Reid spent the 2014 and 2015 seasons as Division III McDaniel College’s quarterbacks coach, getting selected to the NCAA Future Football Coaches Academy in 2015. He returned to Bowie State as quarterbacks coach the next year, serving in that role until his promotion to offensive coordinator when Moses Ware joined the staff at his own alma mater, North Carolina Central, this past offseason.

Reid’s ascent, he believes, allows him to connect with the players he’s now responsible for as offensive coordinator.

“I’ve been in the role of every guy of the team, from the redshirts to the starters,” he said. “I’ve been third string before. I’ve been the starter. I’ve made game-winning plays. I’ve lost games. Just being able to relate to all of the guys, it gives them a reference point, so they can always come and talk to me if they have any questions or are feeling down about something. They know that they’ll one day rise to the top.”

Reid is still rising himself, and if you ask Wilson, he has plenty of room above him.

Advertisement

“The sky’s the limit for him,” Wilson said. “I’m going to try to push him as much as I can here and hold onto him as long as I can and try to continue to help where I can with his overall development, but I think the sky’s the limit. He’ll be a future head coach somewhere, and if he wants to coach in the National Football League, I think he’ll have the ability to do that, as well.”

But Reid is focused on Bowie State, where he has coached the CIAA Offensive Player of the Year in three of the past four seasons in Johnson and quarterback predecessor Amir Hall. Reid and linebackers coach Kyle Jackson, another Baltimore native and Bowie State alum, have talked often about where they want to see their alma mater go.

“Right now, we’re a really good CIAA team,” Reid said. “We want to be a national powerhouse, a premier DII program.

“We want to keep guys at home. We want them to come here at Bowie State and help us win national championships.”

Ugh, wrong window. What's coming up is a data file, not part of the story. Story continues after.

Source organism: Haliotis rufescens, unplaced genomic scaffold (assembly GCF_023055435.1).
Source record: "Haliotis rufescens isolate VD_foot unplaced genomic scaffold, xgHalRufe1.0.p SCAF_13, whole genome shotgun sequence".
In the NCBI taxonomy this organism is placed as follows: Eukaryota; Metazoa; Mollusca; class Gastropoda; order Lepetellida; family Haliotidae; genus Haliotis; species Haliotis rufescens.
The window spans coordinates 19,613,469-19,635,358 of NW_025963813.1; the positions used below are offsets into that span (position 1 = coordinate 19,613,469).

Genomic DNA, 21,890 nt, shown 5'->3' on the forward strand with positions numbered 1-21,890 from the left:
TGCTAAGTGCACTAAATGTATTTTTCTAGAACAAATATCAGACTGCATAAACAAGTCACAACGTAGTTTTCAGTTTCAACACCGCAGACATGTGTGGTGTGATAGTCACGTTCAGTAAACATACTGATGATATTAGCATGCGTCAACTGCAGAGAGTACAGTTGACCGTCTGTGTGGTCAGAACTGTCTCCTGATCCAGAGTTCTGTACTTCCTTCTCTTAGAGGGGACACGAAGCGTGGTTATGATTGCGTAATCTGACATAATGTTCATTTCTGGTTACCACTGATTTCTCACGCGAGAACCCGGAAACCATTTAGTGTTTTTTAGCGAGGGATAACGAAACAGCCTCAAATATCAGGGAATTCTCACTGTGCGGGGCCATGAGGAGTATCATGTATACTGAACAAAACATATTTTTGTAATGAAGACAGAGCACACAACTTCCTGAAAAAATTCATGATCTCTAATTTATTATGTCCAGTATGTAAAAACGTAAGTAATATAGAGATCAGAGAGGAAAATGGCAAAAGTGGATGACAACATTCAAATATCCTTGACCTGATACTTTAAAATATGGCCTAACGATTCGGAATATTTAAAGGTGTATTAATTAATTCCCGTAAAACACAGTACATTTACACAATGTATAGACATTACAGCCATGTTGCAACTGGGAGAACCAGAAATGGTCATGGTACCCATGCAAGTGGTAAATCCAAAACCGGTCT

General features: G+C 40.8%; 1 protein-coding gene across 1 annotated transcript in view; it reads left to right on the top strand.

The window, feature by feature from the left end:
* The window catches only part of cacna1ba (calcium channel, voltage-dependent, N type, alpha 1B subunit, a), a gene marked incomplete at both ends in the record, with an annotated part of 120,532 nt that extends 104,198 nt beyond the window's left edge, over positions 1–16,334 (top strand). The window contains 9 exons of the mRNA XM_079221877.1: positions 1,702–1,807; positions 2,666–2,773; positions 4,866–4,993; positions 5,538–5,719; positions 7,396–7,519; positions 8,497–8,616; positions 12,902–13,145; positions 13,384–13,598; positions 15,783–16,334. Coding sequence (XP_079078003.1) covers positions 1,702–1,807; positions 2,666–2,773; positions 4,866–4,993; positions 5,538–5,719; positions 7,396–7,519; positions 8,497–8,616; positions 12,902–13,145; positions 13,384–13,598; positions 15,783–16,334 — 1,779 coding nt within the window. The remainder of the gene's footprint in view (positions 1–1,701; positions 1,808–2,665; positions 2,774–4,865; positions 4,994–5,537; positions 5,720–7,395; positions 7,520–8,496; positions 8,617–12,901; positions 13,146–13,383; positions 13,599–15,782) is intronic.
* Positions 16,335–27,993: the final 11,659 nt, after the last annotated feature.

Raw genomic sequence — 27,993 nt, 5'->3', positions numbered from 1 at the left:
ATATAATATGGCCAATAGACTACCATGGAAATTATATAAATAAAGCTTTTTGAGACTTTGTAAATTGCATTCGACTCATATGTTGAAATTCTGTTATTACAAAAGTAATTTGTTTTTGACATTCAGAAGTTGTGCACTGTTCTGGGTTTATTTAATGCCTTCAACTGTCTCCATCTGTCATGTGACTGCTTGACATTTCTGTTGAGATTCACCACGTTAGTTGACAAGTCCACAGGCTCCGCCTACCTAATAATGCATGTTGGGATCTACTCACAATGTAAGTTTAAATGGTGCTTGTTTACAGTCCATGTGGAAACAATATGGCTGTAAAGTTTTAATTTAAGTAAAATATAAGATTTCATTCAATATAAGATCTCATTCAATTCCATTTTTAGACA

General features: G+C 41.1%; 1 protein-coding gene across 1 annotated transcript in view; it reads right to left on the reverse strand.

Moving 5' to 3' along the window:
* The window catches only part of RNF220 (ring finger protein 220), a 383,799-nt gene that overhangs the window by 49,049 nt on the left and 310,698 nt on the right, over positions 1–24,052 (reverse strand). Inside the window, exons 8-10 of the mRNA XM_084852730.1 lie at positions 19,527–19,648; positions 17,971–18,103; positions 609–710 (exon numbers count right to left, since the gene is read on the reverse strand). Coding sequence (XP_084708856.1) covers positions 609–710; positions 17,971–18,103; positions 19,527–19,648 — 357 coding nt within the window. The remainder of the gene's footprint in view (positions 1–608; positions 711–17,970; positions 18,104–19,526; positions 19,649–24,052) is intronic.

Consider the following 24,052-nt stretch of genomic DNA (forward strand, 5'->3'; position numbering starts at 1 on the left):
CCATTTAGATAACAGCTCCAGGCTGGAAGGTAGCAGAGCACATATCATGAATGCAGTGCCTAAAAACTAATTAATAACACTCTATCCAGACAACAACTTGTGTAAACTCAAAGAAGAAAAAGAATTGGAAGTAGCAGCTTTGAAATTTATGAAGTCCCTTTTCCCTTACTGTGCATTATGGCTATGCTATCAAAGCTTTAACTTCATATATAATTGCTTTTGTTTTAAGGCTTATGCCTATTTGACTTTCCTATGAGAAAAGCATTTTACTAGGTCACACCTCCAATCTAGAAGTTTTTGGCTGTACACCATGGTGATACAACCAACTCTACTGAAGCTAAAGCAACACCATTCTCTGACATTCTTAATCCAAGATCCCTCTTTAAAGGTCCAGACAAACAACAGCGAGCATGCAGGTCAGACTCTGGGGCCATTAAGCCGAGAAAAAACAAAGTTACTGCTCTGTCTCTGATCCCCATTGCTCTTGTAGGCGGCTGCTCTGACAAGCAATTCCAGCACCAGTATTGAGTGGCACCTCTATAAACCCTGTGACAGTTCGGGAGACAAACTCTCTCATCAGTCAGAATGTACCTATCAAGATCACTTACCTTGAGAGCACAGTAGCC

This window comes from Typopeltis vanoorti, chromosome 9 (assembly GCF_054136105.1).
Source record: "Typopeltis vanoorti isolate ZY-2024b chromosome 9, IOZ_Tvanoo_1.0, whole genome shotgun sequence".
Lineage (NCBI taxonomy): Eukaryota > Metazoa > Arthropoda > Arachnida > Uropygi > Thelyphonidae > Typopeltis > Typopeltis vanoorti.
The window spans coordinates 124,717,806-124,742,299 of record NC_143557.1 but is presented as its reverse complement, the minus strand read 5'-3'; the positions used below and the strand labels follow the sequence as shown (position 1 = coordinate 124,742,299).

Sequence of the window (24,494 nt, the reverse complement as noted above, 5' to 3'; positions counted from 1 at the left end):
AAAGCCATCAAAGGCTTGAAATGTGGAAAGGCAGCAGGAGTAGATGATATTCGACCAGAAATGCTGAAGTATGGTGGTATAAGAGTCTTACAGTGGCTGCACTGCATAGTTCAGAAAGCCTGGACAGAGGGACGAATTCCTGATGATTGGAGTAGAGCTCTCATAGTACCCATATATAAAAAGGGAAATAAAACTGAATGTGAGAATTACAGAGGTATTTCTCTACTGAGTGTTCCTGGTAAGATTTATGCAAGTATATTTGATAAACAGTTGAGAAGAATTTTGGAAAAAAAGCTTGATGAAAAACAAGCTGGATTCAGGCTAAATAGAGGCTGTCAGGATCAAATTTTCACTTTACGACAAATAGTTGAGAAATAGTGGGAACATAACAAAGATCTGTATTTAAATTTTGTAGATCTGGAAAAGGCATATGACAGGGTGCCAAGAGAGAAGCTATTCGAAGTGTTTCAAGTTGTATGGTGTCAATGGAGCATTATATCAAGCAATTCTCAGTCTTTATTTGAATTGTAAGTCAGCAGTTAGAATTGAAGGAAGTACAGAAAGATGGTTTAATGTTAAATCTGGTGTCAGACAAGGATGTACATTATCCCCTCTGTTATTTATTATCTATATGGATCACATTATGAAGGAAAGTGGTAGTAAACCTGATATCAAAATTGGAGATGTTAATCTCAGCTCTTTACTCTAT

The next step toward that goal comes Saturday, when the Bulldogs face Fayetteville State at 3 p.m. in Salem, Virginia, for their fourth CIAA title game appearance in the past five years. Even when they missed it in 2017, they still managed to make the 28-team NCAA tournament field with a 9-1 record and the nation’s top offense.

Bowie State beat the Broncos, 30-10, to win its first CIAA championship in 2018, then won a playoff game, too, slipping past West Alabama, 41-35. But the Bulldogs’ season ended in the next round to eventual national championship Valdosta State, 66-16.

They’ve bounced back with this undefeated run, the first perfect regular season in program history, to make the title game with no coin flip necessary. Johnson, in his first year at Bowie State after transferring from the University of Virginia at Wise, led the conference in passing efficiency, ranked third in passing touchdowns and fourth in rushing touchdowns among all players despite opening the year, like Reid did as a freshman, on the bench.

“He helped me with everything, making me a better player from the spring until now,” Johnson said. “He’s a big part of my progression.”

Wilson has built a structure over the last decade that allows new players to come in and have success, Reid said, while preaching the goal of earning national championships since his first day as Bowie State’s coach. In Reid, the Bulldogs have a former Bowie State quarterback coaching the current crop, and that, in Wilson’s eye, is a distinct advantage in achieving that objective.

“His love for the university is great,” Wilson said. “When you love where you’re working at every day and you played here, it’s a little added motivation to be successful. I think he’s excited to lead this ballclub from an offensive standpoint. He wants to make the home crowd proud of him, and he’s doing a good job thus far.”

FAYETTEVILLE STATE VS. BOWIE STATE

Advertisement

CIAA Championship at Salem Stadium in Salem, Virginia

Saturday, 3 p.m.

TV: Aspire Network

Recommended on Baltimore Sun

Advertisement
Advertisement
Advertisement